Twitter Applies Trump Fact-Check Standard to Chinese Official Who Blamed Pandemic on U.S. Military

Twitter has added a fact-check warning to tweets promoting a conspiracy theory about the origins of the coronavirus which were sent by China's foreign ministry spokesperson.

The retroactive decision comes a day after similar labels were placed on tweets sent by President Donald Trump, in response to queries from media organizations including Newsweek.

Twitter said it had added labels to the tweets sent two months ago by spokesman Lijian Zhao who warned, "It might be U.S. army who brought the epidemic to Wuhan." Another tweet from him linked to an article claiming the virus originated in the United States.

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Chinese Foreign Ministry spokesman Zhao Lijian speaks at the daily media briefing in Beijing on April 8. On Thursday, Zhao said during his briefing that China would "hit back" at countries who interfere with a controversial national security law targeting Hong Kong. Greg Baker/AFP/Getty

Under the tweets now there is a message directing readers to a page of tweets outlining the World Health Organization's research that the disease originated in animals.

The New York Post broke the story, accusing Twitter of a double standard in its treatment of Zhao and Trump.

In a statement to Newsweek Thursday, a Twitter spokesperson said: "The tweets in question contain potentially misleading content about COVID-19 and have been labeled to provide additional context to the public.

"These actions are in line with the approach we shared earlier this month."

The social media giant said that the move followed a broadening of its policy guidance which addressed content that contradicts authoritative sources of public health information about the disease.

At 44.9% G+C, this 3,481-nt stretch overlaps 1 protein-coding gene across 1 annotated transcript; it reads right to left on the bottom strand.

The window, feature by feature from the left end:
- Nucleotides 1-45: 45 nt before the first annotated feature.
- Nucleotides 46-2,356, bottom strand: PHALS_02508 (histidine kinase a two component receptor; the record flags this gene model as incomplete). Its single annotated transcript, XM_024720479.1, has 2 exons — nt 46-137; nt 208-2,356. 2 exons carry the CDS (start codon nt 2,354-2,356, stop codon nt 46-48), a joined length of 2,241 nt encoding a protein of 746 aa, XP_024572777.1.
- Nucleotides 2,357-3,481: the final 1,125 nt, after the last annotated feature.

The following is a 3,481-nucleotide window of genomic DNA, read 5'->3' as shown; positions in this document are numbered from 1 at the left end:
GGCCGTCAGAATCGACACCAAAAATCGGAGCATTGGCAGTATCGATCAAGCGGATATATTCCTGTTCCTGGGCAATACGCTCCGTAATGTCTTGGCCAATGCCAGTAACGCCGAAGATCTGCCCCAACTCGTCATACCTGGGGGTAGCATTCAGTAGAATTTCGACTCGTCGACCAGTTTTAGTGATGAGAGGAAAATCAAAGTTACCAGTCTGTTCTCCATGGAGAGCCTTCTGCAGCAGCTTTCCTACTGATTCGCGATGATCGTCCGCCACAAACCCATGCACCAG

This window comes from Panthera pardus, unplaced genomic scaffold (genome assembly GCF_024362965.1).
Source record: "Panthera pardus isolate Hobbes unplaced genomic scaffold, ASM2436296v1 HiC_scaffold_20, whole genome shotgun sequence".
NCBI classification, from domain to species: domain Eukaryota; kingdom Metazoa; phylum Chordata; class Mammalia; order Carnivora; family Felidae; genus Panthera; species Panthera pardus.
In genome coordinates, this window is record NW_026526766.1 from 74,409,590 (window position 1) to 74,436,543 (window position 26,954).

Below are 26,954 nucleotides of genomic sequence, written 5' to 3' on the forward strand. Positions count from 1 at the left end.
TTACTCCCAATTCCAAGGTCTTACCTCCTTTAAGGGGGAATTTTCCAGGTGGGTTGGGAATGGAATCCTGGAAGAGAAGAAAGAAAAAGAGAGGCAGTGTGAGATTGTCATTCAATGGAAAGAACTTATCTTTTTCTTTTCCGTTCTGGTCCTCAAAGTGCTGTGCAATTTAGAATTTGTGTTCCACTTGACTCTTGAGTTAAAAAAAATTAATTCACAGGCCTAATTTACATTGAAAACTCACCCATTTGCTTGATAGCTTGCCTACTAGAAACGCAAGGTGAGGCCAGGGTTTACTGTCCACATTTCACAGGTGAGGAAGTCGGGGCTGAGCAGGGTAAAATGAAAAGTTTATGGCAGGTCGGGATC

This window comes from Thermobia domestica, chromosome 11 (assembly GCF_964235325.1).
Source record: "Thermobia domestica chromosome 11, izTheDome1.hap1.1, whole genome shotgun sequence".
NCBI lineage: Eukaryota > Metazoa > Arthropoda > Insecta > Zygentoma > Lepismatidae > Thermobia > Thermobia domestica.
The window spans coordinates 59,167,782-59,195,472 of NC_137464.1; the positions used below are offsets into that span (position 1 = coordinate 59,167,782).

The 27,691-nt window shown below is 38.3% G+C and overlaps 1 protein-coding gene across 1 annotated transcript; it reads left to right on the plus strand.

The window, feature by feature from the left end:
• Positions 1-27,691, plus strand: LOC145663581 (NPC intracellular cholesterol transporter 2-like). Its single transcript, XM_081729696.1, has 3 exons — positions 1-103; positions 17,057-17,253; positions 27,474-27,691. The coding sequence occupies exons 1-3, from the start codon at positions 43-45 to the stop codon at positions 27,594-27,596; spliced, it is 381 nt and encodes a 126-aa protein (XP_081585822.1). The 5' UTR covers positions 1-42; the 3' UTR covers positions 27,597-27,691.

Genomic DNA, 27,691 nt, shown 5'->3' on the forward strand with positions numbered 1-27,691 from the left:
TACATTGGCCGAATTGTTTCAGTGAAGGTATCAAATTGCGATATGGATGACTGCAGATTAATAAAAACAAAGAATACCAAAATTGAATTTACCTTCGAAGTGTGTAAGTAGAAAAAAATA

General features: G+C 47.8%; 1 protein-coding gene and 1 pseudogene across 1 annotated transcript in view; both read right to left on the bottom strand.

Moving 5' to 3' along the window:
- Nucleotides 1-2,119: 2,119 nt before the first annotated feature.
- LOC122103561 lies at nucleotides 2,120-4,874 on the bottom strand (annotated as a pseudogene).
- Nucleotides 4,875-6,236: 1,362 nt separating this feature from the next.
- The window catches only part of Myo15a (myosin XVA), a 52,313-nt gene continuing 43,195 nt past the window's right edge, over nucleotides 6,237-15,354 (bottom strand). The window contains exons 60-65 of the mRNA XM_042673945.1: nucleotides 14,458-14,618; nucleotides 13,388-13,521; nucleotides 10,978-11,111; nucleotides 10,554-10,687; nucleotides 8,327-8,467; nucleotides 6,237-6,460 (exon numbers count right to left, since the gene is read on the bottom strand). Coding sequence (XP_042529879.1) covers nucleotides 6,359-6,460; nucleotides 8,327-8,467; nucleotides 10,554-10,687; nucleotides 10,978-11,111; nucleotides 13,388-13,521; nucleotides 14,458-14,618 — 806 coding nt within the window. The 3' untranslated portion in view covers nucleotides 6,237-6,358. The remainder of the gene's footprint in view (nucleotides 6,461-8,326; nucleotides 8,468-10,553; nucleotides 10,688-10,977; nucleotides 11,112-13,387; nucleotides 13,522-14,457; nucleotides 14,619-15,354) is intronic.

On May 11, Twitter announced a new policy "to limit the spread of potentially harmful and misleading content," in particular regarding false information about the coronavirus.

The spokesperson said the labels and warning messages would provide additional explanations or clarifications "in situations where the risks of harm associated with a Tweet are less severe but where people may still be confused or misled by the content."

Trump has threatened to take action against social media companies which he has accused of trying to "silence conservative voices," saying that "we will strongly regulate, or close them down, before we can ever allow this to happen."

Social media outlets are protected both by the First Amendment and Section 230 of the Communications Decency Act, which allows social media companies to moderate what goes on their platforms.

Clay Calvert, First Amendment expert and professor of law at the University of Florida, told Newsweek: "President Trump has no legal authority or standing to close down a social media platform such as Twitter or Facebook on his own."

Facebook CEO Mark Zuckerberg has taken aim at Twitter, telling Fox News it would not intervene in censoring public posts unless there was a threat of imminent harm.

"We have a different policy, I think, than Twitter on this," Zuckerberg told Dana Perino, host of the Fox News show The Daily Briefing, in an interview clip.

"I just believe strongly that Facebook shouldn't be the arbiter of truth of everything that people say online. In general, private companies probably shouldn't be, especially these platform companies, shouldn't be in the position of doing that," Zuckerberg said.